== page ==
Now, let us go back to the Greeks and their threefold division of philosophy: logic, physics (cosmology), and ethics. Every Greek philosopher had to have a stand on every one of these three: the nature of knowledge, the reality of what is, and the nature of the good to be sought after. The most fundamental of these questions is the third one, “What is the nature of reality — of what is?” It is the question on which the other two questions depend. Let us consider a man who is a materialist in his physics. There are different varieties of materialism but it amounts to the same thing: he holds that nothing is real unless it is material. How is he going to handle the problem of knowledge? What kind of knowledge can man have if there is nothing real but the material? Sense experience? Sensations? Immediately ideas are denied because ideas can only be if there is a spiritual principle above matter. Therefore “sensism” is his philosophy.
A great deal of Anglo-Saxon Philosophy has been sensist or empiricist in the sense that it reduces concepts or ideas into sense impressions. The dangers of these false schools are readily seen in the application of their principles to ethics. A materialist is doomed to be a hedonist, (i.e., the only good to be sought after is pleasure). A major cause of our modern illness is that people, whether they know it or not, and whether they express it philosophically or not, actually think as materialists. Nothing to them is real except what can be weighed, measured, and experimented on in a test tube. Nothing is real that is not a part of our sense experience. Therefore, nothing is to be desired except what is pleasing to the senses. If everyone thought that way, it would mark the end of morality and the end of religion.
Some reacted against the materialism of science and became idealists. Some would say, “Oh, this is wonderful. We need more idealistic people in the world.” Actually, though, to deny the reality of matter (idealism) is just as false as to deny the reality of everything that is not material. In this brief introduction, it is not possible to elaborate the consequences of the different forms of false philosophies regarding the reality of the universe. For now, let it suffice to say that the answer is not found in big ideas, more ideologies, and blind obedience in systems standing for absolutes. We have seen in our own century the cosmic disasters caused by such regimes. It is only the truth that makes man free, and the truth about matter and the material universe is the cosmology that one learns as part of Philosophia Perennis.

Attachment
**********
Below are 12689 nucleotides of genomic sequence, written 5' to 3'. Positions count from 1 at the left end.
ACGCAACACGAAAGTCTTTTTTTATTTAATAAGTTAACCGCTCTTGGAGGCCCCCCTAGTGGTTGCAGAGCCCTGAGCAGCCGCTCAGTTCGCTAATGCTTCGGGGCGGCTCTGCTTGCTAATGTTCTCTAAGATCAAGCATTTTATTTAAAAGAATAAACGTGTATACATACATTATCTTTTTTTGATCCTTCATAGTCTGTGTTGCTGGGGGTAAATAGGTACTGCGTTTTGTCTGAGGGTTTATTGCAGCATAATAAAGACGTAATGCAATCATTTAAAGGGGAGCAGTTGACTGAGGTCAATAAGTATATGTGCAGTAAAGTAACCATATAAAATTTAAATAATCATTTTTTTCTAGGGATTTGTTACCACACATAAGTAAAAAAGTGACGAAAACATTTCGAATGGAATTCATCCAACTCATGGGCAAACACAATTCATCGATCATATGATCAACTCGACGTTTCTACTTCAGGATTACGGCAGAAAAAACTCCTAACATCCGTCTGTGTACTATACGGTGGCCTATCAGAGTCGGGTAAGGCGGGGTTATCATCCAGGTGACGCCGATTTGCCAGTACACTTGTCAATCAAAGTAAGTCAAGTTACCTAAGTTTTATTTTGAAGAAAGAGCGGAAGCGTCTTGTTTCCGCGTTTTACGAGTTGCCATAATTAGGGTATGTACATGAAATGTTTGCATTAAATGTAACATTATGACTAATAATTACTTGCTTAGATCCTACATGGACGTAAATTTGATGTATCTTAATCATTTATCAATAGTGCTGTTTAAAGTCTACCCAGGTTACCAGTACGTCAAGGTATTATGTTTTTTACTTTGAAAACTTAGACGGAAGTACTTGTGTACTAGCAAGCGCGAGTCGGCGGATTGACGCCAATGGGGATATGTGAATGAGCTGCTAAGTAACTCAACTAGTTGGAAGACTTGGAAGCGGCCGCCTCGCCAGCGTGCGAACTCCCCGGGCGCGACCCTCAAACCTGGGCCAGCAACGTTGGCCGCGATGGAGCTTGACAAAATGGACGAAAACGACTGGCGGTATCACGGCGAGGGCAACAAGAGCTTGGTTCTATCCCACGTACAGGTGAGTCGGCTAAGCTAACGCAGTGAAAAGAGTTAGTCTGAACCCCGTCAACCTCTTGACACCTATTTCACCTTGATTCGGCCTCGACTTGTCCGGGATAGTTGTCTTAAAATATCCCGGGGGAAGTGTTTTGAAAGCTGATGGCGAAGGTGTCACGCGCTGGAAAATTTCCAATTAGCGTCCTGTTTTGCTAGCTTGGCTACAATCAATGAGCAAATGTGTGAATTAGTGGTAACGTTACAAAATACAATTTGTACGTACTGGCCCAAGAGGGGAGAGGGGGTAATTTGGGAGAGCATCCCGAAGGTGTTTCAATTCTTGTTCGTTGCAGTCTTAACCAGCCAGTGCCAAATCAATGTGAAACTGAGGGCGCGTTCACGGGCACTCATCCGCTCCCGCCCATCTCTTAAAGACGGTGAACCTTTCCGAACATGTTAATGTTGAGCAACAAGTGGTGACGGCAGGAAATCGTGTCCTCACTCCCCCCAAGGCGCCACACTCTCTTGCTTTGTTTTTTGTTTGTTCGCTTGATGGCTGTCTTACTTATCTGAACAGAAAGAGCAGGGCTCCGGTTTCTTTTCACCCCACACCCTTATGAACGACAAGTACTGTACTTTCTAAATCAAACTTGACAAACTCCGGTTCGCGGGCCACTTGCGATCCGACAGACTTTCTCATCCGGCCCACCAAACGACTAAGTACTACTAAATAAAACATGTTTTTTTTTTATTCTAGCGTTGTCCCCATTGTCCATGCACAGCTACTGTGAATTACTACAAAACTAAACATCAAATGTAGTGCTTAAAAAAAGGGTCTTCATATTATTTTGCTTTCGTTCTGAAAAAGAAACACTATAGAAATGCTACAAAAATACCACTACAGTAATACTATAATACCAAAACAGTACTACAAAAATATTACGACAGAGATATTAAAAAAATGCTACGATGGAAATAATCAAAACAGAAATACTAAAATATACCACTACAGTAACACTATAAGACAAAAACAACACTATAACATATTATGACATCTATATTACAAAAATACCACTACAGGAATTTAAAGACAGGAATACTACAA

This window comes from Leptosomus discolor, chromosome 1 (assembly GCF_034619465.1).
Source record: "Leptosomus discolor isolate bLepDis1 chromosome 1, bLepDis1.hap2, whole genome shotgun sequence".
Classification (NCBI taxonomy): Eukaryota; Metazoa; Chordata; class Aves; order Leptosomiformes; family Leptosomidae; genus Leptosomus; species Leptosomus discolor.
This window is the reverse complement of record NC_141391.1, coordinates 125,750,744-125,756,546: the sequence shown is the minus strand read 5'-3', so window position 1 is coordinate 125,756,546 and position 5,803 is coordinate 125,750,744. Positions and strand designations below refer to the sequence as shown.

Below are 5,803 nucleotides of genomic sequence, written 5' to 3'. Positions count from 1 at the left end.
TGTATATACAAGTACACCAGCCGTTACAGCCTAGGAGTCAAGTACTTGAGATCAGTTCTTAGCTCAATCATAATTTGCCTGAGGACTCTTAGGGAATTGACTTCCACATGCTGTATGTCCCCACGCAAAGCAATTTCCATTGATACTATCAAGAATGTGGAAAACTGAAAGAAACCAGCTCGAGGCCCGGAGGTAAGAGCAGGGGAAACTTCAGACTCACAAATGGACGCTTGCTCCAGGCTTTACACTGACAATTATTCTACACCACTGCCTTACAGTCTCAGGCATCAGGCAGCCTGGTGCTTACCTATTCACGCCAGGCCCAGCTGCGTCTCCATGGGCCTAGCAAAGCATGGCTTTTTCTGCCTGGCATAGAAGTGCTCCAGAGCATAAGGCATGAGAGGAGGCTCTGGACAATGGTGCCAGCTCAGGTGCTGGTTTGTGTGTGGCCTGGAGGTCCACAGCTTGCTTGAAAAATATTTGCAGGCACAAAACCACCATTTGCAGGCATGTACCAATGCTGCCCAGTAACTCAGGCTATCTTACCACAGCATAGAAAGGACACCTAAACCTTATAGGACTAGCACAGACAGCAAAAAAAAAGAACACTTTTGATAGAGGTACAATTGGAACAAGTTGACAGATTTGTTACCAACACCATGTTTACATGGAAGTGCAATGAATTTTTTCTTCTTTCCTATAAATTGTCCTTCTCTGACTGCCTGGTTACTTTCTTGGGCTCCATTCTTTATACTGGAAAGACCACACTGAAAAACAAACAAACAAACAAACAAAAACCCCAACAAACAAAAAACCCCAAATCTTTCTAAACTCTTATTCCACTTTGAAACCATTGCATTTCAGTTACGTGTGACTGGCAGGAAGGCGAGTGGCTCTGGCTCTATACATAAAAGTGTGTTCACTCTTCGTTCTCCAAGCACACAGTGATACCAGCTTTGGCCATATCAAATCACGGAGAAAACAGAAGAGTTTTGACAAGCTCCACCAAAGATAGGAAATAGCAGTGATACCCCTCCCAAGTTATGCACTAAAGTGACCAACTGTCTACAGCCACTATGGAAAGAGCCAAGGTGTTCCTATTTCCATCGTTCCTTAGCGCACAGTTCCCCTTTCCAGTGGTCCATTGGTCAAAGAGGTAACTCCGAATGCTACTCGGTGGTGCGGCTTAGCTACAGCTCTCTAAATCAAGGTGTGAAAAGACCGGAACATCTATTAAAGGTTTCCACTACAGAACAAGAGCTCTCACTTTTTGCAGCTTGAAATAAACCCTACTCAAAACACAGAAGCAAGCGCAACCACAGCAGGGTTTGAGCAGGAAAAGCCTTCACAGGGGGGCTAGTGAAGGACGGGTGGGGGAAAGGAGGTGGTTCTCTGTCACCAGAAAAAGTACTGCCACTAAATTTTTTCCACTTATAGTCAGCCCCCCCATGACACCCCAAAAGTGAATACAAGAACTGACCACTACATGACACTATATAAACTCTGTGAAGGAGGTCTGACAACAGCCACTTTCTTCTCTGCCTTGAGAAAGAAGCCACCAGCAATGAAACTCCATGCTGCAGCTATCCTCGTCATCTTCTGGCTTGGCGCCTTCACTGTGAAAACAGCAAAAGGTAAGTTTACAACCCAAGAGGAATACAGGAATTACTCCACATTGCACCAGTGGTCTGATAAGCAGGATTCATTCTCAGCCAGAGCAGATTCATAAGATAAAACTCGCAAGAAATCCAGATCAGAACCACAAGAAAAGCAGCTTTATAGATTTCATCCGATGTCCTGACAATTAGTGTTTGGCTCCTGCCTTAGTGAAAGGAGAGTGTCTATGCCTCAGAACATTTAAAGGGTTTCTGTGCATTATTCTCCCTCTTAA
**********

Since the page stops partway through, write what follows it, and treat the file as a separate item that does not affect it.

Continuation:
There was one in the ancient world who saw through both materialism and idealism, Aristotle. He is essential to this course in philosophy. He is, in fact, so essential to the study of philosophy, that the Scholastic theologians and philosophers called him The Philosopher, a name no other ever merited. Aristotle was the third in a golden chain of geniuses of thought: Socrates, Plato, and Aristotle. This is a chain that is absolutely unique and unrepeatable.
Socrates was the teacher of Plato, who was the teacher of Aristotle. All we know about Socrates’ philosophy comes to us through the writings of Plato. Plato was a very inspiring thinker who almost serves as a kind of Christopher Columbus for the realm of ideas. He lifted the human mind to that realm. Unfortunately, he is also the father of all philosophic fallacies and errors. One can take almost every modern philosophy that is wrong — from Nazism to Communism — and trace it back to Plato. Aristotle sat as his disciple for twelve years, being very excited about the things he said and the way he said them. But he always had a mind that was dedicated to saying the truth and saying it even if it were to offend or contradict others, even his teacher. Eventually, Aristotle separated himself from the school of Plato.